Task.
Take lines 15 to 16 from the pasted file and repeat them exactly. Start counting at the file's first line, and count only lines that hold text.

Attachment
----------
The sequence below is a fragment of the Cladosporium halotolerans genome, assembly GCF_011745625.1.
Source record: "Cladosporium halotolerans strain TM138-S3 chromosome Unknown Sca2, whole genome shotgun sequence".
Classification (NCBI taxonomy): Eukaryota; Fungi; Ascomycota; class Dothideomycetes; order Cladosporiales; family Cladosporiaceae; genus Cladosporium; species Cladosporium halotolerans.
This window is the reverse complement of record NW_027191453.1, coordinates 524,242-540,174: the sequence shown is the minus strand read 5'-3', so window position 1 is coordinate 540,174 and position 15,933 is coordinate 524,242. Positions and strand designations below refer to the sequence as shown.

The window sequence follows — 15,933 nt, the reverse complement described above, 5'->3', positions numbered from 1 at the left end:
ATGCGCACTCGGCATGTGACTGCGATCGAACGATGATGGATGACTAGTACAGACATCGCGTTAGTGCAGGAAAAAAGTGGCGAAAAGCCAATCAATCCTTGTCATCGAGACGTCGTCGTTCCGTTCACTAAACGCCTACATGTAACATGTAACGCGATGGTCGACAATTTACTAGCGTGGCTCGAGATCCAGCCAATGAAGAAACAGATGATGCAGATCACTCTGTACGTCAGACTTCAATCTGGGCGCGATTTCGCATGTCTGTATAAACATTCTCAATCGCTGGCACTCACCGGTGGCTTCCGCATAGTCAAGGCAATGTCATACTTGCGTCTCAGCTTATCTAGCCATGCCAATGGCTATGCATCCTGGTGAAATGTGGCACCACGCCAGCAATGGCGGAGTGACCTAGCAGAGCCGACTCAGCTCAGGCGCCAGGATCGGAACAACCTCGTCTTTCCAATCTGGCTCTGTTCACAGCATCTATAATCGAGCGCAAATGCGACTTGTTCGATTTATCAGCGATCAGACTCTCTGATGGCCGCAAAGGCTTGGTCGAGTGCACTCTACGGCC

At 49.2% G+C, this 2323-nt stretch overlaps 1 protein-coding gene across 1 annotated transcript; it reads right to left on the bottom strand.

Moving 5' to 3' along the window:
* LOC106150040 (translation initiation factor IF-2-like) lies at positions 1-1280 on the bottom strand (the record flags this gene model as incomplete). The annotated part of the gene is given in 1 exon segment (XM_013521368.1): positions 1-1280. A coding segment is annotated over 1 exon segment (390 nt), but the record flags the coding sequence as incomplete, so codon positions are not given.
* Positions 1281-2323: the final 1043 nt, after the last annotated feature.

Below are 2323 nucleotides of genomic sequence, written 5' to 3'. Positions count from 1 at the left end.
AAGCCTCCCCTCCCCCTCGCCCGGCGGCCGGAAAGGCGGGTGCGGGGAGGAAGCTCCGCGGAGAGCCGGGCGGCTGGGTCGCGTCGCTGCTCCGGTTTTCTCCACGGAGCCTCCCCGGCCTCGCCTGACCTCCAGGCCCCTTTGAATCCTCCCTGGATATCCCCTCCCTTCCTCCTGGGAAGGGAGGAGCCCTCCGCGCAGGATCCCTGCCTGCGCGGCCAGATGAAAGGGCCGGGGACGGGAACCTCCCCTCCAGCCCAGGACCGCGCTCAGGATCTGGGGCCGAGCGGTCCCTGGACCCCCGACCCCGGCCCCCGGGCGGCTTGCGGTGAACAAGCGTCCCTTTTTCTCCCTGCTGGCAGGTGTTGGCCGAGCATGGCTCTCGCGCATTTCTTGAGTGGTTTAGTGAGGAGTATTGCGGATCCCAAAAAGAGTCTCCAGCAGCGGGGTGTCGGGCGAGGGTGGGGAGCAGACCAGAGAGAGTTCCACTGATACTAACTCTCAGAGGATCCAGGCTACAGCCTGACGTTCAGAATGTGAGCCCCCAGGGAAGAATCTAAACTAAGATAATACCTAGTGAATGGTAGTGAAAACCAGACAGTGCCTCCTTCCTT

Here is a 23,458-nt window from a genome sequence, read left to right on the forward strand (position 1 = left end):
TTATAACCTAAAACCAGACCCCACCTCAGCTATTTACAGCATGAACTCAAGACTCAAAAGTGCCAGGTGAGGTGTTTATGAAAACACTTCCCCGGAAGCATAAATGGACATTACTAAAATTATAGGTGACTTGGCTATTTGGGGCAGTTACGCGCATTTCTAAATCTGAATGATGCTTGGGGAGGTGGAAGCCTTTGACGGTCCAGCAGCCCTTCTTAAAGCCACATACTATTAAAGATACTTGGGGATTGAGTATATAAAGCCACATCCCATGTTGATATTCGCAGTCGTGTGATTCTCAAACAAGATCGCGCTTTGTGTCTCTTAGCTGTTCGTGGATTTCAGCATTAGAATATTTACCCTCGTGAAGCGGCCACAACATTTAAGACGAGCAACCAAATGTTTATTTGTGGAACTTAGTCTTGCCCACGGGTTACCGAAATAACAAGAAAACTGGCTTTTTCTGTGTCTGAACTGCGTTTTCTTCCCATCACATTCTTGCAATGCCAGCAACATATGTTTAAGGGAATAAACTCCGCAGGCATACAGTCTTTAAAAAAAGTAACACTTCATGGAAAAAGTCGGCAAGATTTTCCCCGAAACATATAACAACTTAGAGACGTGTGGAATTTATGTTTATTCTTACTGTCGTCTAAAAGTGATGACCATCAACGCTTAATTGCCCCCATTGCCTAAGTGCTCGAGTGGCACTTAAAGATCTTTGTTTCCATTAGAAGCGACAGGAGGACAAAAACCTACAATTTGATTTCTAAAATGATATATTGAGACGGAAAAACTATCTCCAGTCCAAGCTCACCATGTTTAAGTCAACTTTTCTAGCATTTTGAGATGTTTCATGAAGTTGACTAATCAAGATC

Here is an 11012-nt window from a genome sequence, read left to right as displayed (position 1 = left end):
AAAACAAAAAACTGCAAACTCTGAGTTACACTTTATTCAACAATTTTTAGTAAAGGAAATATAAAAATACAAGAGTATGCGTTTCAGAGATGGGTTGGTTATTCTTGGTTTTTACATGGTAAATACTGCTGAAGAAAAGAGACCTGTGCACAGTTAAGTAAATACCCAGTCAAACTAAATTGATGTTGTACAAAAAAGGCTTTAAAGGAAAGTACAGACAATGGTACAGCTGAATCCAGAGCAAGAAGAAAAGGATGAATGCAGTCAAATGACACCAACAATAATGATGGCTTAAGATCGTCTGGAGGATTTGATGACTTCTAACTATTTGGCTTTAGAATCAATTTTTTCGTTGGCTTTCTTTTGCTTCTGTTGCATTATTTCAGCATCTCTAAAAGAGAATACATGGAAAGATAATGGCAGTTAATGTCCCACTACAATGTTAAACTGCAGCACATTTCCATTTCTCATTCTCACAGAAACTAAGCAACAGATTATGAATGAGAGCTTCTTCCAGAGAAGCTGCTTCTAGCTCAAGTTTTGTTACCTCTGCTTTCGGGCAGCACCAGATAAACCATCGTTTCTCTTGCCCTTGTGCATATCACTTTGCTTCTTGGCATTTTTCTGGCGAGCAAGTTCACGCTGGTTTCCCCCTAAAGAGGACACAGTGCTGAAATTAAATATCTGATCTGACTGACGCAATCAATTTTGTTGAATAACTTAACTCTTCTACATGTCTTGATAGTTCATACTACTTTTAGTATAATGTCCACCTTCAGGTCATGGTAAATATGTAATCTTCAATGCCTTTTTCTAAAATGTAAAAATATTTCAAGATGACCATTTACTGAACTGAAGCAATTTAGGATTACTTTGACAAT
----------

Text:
Here is an 11012-nt window from a genome sequence, read left to right as displayed (position 1 = left end):
AAAACAAAAAACTGCAAACTCTGAGTTACACTTTATTCAACAATTTTTAGTAAAGGAAATATAAAAATACAAGAGTATGCGTTTCAGAGATGGGTTGGTTATTCTTGGTTTTTACATGGTAAATACTGCTGAAGAAAAGAGACCTGTGCACAGTTAAGTAAATACCCAGTCAAACTAAATTGATGTTGTACAAAAAAGGCTTTAAAGGAAAGTACAGACAATGGTACAGCTGAATCCAGAGCAAGAAGAAAAGGATGAATGCAGTCAAATGACACCAACAATAATGATGGCTTAAGATCGTCTGGAGGATTTGATGACTTCTAACTATTTGGCTTTAGAATCAATTTTTTCGTTGGCTTTCTTTTGCTTCTGTTGCATTATTTCAGCATCTCTAAAAGAGAATACATGGAAAGATAATGGCAGTTAATGTCCCACTACAATGTTAAACTGCAGCACATTTCCATTTCTCATTCTCACAGAAACTAAGCAACAGATTATGAATGAGAGCTTCTTCCAGAGAAGCTGCTTCTAGCTCAAGTTTTGTTACCTCTGCTTTCGGGCAGCACCAGATAAACCATCGTTTCTCTTGCCCTTGTGCATATCACTTTGCTTCTTGGCATTTTTCTGGCGAGCAAGTTCACGCTGGTTTCCCCCTAAAGAGGACACAGTGCTGAAATTAAATATCTGATCTGACTGACGCAATCAATTTTGTTGAATAACTTAACTCTTCTACATGTCTTGATAGTTCATACTACTTTTAGTATAATGTCCACCTTCAGGTCATGGTAAATATGTAATCTTCAATGCCTTTTTCTAAAATGTAAAAATATTTCAAGATGACCATTTACTGAACTGAAGCAATTTAGGATTACTTTGACAAT